UK may struggle to maintain influence at the UN after Brexit, study finds
The UK needs to demonstrate its added value to the United Nations and adopt a principled and values-driven foreign policy if it is to maintain its current influence after it leaves the EU, according to a report released by the United Nations Association.
The report is the outcome of a research project by academics from the Universities of Manchester, Leeds and Southampton on behalf of the United Nations Association, funded by the British Academy.
The researchers interviewed 29 participants, including UN diplomats, UK officials and individuals from non-governmental organisations. They found that the UK faces considerable challenges in maintaining its current level of influence once it has exited the EU.
The UK’s current record in the UN is mixed - it takes a strong role in drafting resolutions and agenda-setting and is generally seen as a skilled negotiator in the UN Security Council, but we have very little influence on the General Assembly.
Crucially, the report found that Brexit will cause British diplomats to lose political capital, because they are less able to align their campaigns in the Security Council and the General Assembly with the influence of their colleagues in Brussels.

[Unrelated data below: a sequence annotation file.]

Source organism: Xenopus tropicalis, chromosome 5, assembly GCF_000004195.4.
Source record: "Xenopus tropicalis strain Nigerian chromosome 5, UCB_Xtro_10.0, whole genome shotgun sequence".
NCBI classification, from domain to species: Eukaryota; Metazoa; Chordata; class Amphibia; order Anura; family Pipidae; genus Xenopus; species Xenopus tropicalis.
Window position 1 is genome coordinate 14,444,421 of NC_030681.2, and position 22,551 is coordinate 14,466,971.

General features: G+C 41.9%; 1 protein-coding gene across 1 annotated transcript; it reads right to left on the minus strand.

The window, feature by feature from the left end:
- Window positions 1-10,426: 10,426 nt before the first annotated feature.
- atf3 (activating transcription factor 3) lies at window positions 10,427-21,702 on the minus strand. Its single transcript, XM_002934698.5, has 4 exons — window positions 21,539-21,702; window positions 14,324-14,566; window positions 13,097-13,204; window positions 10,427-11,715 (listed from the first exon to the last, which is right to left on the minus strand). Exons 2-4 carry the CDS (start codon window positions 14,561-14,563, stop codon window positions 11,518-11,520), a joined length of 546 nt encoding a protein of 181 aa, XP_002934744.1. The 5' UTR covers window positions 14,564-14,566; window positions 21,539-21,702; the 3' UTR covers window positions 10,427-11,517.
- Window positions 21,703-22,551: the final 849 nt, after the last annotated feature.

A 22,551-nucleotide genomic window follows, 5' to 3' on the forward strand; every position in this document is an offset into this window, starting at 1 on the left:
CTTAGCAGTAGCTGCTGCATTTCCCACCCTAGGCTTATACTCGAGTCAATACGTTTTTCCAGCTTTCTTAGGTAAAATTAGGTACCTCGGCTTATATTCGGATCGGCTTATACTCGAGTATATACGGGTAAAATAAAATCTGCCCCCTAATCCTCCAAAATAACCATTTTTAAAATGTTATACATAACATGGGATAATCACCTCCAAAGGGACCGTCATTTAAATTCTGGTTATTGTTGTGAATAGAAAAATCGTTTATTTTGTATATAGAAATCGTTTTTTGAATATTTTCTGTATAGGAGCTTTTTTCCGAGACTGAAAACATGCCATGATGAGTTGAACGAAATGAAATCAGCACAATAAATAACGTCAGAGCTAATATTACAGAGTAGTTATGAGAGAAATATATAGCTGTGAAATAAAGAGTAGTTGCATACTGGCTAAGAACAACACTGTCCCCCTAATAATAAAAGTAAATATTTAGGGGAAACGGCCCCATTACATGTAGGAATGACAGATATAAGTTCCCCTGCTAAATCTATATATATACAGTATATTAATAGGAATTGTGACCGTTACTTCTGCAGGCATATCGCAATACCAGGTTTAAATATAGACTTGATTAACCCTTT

Interviewees said that if it were not for the UK’s continued commitment to spending 0.7% of its Gross National Income on Official Development Assistance, its reputation would be ‘free fall territory’. Nevertheless, they said that the decline in UK influence is palpable.
The report suggests that the impact of Brexit can be offset and the UK’s influence maintained if the UK invests in multilateralism and provides clear principled, values-driven leadership. Its recommendations include:
- Specific policy ideas and resources from London, demonstrating the value of the UK in international forums
- Addressing gaps in diplomatic capacity at the General Assembly, which will develop as the UK is no longer able to rely on EU for burden sharing and support
- Maintaining resolutely the UK’s 0.7% commitment to foreign aid – a major source of soft power and influence
“Our project shows that the impacts of Brexit go beyond the UK and the EU to the UN, where the UK’s reputation is tarnished and its capacity for influence is weakened,” said lead author Dr Jess Gifkins from The University of Manchester.
The UK’s permanent mission is highly regarded by diplomats in New York, and to maintain this influence, the British government needs to hold firm on the UK’s commitment of 0.7% in foreign aid.
“This report provides an evidence base for what we have long argued,” said Angie Pankhania, Deputy Director of United Nations Association UK. “It is absolutely possible for the UK to be an influential player in international forums such as the United Nations, but it requires a principled and consistent approach. The UK cannot cherry-pick its favourite bits of multilateralism - it must invest in the health of the system as a whole.”